Music is used to enhance peoples’ connection to words, language, and messaging in every aspect of society. Music is a tool that can be used to help kids feel what they read and develop text-to-world connections. Not only does music generate excitement, but it allows students to interact with text, retain, and apply information more effectively. 

Lyrics2Learn is a comprehensive reading tool that is both science-based and proven by research. Our scaffolded, music-based lessons are standards-aligned and are sure to get your students singing, rapping, and dancing around the classroom. All Lyrics2Learn lessons were designed with one mission in mind, to get every child reading at or above grade level. There are many different ways to use Lyrics2Learn with your students, but here are some of our favorites.

Let your students use Lyrics2Learn independently as a reading center

Independent work time is an essential component of a balanced literacy program. There is evidence that independent reading can improve academic performance, increase a student’s motivation and confidence, as well as develop awareness of their limitations and their ability to manage and overcome those limitations. Literacy centers, or reading centers are designed to provide students with an opportunity to work either independently, or collaboratively.

Lyrics2Learn makes it easy for students to access their lessons and work independently. Students have their own dashboard to view their progress and complete assignments. Our systematic lesson progression will help students build reading fluency and background knowledge and apply what they’ve learned through leveled, interactive quizzes.

Use Lyrics2Learn as a whole group activity for the entire class

Properly structured whole group activities and projects can reinforce skills that are relevant to both group and individual work. Group work can also be an effective method to motivate and engage students, encourage active learning, and develop communication and decision-making skills.

Completing lessons and activities together as a class is a fun and effective way to help your students become fluent readers. Each of our lessons begins with a fluency video set to music– and trust me when I say that our videos come in all different types of music genres. Your students can rap, sing, wiggle and dance, or even read along quietly to themselves, but participation is the key. You then have the option to complete the quiz together as a class, or you can print out the worksheets and have students complete them on their own.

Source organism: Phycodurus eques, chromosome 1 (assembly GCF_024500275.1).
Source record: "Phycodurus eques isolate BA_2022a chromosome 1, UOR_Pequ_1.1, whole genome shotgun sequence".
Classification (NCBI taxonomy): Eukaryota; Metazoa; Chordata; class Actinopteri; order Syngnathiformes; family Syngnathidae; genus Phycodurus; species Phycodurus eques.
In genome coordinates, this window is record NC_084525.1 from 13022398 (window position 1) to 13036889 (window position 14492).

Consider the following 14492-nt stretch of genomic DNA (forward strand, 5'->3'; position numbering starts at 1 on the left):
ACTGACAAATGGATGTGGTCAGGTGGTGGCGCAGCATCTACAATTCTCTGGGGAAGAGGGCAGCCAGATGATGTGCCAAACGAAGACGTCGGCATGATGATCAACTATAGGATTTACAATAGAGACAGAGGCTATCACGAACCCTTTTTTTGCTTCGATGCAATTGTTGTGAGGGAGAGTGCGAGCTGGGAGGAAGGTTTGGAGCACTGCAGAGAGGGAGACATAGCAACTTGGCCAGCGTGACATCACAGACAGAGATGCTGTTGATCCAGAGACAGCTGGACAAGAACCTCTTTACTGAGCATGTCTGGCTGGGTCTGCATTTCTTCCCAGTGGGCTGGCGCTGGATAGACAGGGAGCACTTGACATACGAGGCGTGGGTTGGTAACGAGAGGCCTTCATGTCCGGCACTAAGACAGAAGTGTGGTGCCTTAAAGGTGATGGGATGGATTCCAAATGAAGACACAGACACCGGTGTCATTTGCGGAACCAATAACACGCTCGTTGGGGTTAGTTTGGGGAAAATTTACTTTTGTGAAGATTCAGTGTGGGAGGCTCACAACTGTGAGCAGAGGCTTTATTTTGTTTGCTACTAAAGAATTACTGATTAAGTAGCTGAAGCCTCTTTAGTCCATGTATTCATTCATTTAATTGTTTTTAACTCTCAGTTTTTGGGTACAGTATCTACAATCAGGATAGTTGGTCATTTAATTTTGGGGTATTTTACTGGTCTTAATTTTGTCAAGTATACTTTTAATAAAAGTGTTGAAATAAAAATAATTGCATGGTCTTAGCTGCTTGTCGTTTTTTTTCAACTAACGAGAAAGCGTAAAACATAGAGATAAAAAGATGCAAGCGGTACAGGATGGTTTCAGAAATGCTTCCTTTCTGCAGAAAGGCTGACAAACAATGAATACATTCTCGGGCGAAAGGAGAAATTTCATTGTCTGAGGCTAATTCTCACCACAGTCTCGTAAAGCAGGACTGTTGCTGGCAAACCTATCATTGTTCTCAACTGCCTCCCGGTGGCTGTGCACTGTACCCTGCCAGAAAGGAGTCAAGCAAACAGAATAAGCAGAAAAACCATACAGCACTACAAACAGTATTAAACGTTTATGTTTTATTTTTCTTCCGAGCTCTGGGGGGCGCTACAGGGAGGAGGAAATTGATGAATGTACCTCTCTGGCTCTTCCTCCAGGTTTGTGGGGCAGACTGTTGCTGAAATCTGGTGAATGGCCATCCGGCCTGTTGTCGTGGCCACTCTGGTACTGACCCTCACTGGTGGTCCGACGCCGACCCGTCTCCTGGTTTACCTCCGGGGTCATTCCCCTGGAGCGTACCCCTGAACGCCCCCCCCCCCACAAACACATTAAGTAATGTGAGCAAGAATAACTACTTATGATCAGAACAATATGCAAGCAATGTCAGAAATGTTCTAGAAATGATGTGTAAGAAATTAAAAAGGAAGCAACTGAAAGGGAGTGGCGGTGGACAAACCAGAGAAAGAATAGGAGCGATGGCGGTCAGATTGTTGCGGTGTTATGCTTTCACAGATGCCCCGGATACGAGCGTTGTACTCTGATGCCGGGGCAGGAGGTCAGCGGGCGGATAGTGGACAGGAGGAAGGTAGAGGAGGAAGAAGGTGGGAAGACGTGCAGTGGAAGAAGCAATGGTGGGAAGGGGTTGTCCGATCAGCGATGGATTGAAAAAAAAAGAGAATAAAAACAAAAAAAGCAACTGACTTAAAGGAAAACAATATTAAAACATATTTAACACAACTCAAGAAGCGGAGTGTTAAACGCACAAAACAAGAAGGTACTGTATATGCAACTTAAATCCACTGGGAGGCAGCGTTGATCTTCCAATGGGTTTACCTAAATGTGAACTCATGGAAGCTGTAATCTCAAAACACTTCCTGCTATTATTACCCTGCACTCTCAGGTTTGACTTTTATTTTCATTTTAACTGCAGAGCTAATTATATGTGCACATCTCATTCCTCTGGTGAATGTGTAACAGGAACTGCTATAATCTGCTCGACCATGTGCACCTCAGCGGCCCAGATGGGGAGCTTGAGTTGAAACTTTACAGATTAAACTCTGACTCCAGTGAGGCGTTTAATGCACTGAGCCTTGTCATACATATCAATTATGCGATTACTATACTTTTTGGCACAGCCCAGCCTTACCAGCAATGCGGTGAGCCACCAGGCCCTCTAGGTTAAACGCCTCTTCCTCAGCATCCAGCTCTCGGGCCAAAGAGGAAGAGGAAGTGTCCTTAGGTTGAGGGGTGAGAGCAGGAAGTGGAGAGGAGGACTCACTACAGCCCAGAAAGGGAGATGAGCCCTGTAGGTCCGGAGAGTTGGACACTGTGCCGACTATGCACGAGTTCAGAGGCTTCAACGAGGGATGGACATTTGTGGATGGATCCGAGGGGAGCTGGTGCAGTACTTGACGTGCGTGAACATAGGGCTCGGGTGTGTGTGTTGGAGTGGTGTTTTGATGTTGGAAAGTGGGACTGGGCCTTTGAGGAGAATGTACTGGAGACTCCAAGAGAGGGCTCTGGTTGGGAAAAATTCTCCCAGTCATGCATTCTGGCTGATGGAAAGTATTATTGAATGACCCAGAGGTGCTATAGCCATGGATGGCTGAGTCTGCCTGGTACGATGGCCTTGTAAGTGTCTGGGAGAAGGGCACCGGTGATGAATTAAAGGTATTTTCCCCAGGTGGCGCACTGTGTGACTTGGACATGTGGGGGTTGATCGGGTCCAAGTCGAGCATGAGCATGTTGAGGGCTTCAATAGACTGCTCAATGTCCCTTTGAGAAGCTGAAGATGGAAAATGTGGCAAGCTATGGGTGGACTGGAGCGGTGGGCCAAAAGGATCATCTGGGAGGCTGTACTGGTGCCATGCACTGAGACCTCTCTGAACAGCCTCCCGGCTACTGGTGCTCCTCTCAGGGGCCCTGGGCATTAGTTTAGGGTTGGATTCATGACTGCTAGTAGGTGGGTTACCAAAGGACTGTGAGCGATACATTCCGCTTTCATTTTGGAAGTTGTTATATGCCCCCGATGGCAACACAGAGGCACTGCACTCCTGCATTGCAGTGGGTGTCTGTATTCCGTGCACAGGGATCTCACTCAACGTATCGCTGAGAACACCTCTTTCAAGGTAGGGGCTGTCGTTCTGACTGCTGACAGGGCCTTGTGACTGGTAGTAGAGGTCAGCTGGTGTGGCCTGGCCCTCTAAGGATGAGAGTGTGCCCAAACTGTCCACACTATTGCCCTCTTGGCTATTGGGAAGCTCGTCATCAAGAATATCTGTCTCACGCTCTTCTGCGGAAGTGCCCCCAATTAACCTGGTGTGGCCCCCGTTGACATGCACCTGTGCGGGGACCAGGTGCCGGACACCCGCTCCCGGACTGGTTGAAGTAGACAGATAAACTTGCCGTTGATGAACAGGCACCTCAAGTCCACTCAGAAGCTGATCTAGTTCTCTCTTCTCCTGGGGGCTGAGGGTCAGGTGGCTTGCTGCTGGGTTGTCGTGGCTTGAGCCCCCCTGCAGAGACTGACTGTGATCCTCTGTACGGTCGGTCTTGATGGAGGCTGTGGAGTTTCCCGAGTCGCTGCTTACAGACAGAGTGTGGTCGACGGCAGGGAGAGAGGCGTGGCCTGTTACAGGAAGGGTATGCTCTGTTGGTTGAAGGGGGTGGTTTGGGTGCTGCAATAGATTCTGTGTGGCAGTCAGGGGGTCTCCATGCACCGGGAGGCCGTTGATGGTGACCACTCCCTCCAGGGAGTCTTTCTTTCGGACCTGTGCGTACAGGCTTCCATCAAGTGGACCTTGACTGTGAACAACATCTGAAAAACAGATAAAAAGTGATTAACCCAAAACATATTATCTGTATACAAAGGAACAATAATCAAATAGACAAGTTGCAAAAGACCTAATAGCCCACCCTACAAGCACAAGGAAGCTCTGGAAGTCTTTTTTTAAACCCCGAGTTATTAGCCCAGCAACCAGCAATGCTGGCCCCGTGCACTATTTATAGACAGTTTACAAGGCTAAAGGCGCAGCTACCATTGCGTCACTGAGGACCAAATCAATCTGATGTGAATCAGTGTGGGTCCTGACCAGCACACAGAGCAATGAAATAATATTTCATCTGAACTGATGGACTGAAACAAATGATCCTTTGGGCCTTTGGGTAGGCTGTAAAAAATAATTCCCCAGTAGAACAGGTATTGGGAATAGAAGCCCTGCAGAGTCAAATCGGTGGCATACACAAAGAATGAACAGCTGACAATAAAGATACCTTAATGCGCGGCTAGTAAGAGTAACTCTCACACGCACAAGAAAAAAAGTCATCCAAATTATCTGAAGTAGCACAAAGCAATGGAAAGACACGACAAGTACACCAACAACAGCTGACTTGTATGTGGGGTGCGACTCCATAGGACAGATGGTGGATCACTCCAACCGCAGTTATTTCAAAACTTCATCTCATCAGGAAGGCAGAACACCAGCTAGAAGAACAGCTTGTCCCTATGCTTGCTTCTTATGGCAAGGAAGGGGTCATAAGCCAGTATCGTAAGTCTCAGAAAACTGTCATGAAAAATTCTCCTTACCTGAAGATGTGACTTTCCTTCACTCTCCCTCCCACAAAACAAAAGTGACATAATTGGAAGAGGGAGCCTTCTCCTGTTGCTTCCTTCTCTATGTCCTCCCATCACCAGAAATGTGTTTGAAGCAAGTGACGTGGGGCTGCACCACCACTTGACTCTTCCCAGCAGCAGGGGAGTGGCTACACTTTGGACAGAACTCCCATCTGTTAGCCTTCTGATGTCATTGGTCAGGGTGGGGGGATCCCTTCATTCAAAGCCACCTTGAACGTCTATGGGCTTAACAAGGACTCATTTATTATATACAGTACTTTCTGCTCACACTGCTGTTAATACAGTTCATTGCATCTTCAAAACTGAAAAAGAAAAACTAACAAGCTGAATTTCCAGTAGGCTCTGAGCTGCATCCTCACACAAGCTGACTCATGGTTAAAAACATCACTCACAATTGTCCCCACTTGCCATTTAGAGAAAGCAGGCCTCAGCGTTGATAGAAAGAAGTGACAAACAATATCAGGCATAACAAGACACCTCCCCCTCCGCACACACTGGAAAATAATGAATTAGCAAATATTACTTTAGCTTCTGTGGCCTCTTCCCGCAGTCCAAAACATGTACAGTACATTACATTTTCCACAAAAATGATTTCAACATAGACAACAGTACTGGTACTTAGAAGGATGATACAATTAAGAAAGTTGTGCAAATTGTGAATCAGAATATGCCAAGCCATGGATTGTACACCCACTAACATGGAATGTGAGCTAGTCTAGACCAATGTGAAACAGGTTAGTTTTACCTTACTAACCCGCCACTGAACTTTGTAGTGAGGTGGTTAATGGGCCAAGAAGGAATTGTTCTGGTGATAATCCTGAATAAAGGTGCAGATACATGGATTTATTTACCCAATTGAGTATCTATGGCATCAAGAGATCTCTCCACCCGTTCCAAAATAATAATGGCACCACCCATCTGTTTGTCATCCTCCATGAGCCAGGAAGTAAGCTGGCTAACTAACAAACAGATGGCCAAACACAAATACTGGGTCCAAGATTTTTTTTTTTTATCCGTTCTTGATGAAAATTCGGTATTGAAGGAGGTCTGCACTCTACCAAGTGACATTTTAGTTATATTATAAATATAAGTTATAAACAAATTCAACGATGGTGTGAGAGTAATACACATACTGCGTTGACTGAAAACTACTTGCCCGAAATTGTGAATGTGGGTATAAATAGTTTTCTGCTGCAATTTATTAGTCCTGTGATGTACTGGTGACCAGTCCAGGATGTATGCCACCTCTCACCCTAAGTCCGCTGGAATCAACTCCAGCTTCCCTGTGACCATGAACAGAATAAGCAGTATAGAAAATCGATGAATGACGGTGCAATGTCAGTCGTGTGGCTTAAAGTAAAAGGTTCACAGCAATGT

Use Lyrics2Learn for small group intervention sessions

Small-group reading intervention is an effective and research-based strategy that can address the literacy needs of your students. Increased peer interaction and the ability to learn content at a comfortable pace and level are only a couple of the benefits in small group instruction.

Completing lessons in smaller groups can be beneficial to students who are struggling or lacking the confidence to read out loud in a whole group setting. Lyrics2Learn’s lesson reporting features makes it easy for teachers to see where students may need a little extra support.

Assign Lyrics2Learn for daily reading homework

Our scaffolded lessons are broken down into four lesson days. Days 1 through 3 each consist of a fluency video (set to music!) and one short quiz, and day 4 is an optional, critical thinking exercise. Each lesson day takes only 15 minutes to complete from start to finish–that’s only 45 minutes per week to become a fluent reader!

Our day 1 lesson begins with the fluency video read along which we suggest students read along with three times before moving on to the quiz. The choral, repeated reading strategy allows students to build fluency and background knowledge. The day 1 quiz includes Depth of Knowledge (D.O.K.) 1 literal concepts such as citing details, sequencing and following multi-step directions.

Day 2 and 3 also includes the same fluency video from day 1 (practice makes perfect!). The day 2 quiz includes D.O.K. 2 standards such as inference and paraphrasing as well as concepts like main idea, vocabulary, and compare and contrast. Finally, day 3 covers D.O.K 2 and 3 complex concepts such as identifying significant events, figurative language, and character traits.

How do you engage your students in the classroom? Tell us in the comments what your favorite strategies for student engagement are, we’d love to hear!